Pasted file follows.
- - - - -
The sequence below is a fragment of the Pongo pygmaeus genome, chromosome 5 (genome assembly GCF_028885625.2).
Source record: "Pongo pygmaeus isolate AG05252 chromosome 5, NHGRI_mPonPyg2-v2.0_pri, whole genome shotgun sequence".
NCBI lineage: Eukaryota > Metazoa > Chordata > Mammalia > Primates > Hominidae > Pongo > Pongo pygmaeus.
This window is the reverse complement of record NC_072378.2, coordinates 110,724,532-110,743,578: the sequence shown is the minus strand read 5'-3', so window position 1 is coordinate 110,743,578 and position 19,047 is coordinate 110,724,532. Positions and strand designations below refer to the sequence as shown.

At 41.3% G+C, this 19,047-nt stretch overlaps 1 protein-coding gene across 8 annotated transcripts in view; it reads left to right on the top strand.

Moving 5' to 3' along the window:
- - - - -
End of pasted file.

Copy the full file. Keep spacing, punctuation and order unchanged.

The sequence below is a fragment of the Pongo pygmaeus genome, chromosome 5 (genome assembly GCF_028885625.2).
Source record: "Pongo pygmaeus isolate AG05252 chromosome 5, NHGRI_mPonPyg2-v2.0_pri, whole genome shotgun sequence".
NCBI lineage: Eukaryota > Metazoa > Chordata > Mammalia > Primates > Hominidae > Pongo > Pongo pygmaeus.
This window is the reverse complement of record NC_072378.2, coordinates 110,724,532-110,743,578: the sequence shown is the minus strand read 5'-3', so window position 1 is coordinate 110,743,578 and position 19,047 is coordinate 110,724,532. Positions and strand designations below refer to the sequence as shown.

At 41.3% G+C, this 19,047-nt stretch overlaps 1 protein-coding gene across 8 annotated transcripts in view; it reads left to right on the top strand.

Moving 5' to 3' along the window: